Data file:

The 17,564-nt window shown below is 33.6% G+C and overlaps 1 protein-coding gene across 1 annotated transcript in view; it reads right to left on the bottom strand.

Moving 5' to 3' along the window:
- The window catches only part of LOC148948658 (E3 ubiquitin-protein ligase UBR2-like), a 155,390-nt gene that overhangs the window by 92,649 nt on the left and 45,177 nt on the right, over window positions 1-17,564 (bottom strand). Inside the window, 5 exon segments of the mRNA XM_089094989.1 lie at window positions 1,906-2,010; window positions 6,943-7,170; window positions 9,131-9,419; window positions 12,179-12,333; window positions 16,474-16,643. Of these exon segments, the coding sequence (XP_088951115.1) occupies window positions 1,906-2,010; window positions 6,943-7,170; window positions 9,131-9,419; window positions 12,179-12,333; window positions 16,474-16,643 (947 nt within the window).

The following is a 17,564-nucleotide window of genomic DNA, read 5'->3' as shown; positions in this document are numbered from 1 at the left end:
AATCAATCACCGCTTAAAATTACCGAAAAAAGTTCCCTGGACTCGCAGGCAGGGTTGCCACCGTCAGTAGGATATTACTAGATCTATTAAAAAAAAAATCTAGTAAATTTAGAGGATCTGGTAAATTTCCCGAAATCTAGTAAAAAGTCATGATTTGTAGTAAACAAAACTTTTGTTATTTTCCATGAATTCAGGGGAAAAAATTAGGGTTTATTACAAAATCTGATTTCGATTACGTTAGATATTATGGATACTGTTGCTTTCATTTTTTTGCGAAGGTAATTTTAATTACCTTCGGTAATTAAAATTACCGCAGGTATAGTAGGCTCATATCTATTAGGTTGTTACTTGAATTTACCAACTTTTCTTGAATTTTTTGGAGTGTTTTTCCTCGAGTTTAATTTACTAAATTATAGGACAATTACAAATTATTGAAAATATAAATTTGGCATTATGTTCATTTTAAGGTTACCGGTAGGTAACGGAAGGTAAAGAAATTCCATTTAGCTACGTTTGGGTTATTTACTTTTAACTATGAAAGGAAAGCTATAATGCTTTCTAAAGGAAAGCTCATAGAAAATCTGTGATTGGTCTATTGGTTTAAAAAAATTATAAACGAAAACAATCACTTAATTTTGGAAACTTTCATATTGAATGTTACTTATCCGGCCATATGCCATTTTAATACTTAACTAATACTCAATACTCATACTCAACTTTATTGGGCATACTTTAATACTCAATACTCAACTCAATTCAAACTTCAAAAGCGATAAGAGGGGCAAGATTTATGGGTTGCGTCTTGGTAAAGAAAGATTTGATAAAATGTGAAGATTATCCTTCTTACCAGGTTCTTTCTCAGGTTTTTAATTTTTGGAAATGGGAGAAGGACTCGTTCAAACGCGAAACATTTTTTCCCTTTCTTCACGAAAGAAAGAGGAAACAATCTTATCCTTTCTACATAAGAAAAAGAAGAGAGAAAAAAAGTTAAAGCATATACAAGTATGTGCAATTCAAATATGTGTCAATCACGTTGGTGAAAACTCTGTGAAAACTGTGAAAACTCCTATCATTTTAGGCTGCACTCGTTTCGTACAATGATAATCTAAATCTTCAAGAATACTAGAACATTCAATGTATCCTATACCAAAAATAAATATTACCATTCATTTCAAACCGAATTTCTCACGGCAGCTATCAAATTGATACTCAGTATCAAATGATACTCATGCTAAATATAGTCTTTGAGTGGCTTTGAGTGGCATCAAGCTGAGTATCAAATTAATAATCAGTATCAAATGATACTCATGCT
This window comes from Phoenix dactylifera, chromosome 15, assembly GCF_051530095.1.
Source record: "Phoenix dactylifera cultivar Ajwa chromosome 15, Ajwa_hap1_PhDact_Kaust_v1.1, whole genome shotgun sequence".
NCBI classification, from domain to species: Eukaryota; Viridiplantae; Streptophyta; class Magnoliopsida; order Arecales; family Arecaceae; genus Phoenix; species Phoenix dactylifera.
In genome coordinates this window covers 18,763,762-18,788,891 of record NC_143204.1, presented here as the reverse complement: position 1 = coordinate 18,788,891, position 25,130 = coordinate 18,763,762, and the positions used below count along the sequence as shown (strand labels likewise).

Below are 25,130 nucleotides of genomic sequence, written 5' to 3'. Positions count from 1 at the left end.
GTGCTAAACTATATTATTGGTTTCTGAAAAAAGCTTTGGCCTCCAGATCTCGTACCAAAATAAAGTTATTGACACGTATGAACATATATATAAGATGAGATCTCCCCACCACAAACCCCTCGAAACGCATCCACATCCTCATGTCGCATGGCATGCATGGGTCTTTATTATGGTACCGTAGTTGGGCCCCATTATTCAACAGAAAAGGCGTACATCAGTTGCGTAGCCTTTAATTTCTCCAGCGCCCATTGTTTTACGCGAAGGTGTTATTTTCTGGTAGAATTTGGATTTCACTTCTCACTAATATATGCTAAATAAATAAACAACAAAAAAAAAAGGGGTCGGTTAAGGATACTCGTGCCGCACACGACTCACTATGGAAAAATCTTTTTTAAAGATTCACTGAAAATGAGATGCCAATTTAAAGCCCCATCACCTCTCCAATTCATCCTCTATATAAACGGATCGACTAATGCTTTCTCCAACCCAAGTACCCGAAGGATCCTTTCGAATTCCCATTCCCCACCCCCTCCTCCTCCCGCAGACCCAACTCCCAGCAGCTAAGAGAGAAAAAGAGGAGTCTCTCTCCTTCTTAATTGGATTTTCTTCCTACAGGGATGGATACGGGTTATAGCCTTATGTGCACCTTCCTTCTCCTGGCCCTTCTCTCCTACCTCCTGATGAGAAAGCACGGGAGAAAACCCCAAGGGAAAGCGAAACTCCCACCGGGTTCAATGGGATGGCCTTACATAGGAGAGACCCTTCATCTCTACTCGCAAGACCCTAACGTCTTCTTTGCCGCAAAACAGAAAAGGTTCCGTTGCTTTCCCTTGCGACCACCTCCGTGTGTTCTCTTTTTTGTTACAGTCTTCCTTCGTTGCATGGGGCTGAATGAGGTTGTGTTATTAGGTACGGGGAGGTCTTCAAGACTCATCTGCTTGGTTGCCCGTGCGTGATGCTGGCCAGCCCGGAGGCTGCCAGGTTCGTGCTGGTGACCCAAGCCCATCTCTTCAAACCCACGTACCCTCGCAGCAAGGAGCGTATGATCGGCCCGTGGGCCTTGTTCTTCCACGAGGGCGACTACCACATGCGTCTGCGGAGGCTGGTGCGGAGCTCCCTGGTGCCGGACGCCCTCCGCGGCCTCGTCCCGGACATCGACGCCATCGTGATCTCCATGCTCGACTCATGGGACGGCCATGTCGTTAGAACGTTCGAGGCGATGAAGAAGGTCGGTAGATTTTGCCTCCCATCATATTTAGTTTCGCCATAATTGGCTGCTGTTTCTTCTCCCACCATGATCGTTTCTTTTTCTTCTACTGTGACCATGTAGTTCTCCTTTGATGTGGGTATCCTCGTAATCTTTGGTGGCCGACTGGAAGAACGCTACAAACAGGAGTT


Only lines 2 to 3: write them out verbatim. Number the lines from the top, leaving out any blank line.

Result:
Moving 5' to 3' along the window:
- The window catches only part of LOC148948658 (E3 ubiquitin-protein ligase UBR2-like), a 155,390-nt gene that overhangs the window by 92,649 nt on the left and 45,177 nt on the right, over window positions 1-17,564 (bottom strand). Inside the window, 5 exon segments of the mRNA XM_089094989.1 lie at window positions 1,906-2,010; window positions 6,943-7,170; window positions 9,131-9,419; window positions 12,179-12,333; window positions 16,474-16,643. Of these exon segments, the coding sequence (XP_088951115.1) occupies window positions 1,906-2,010; window positions 6,943-7,170; window positions 9,131-9,419; window positions 12,179-12,333; window positions 16,474-16,643 (947 nt within the window).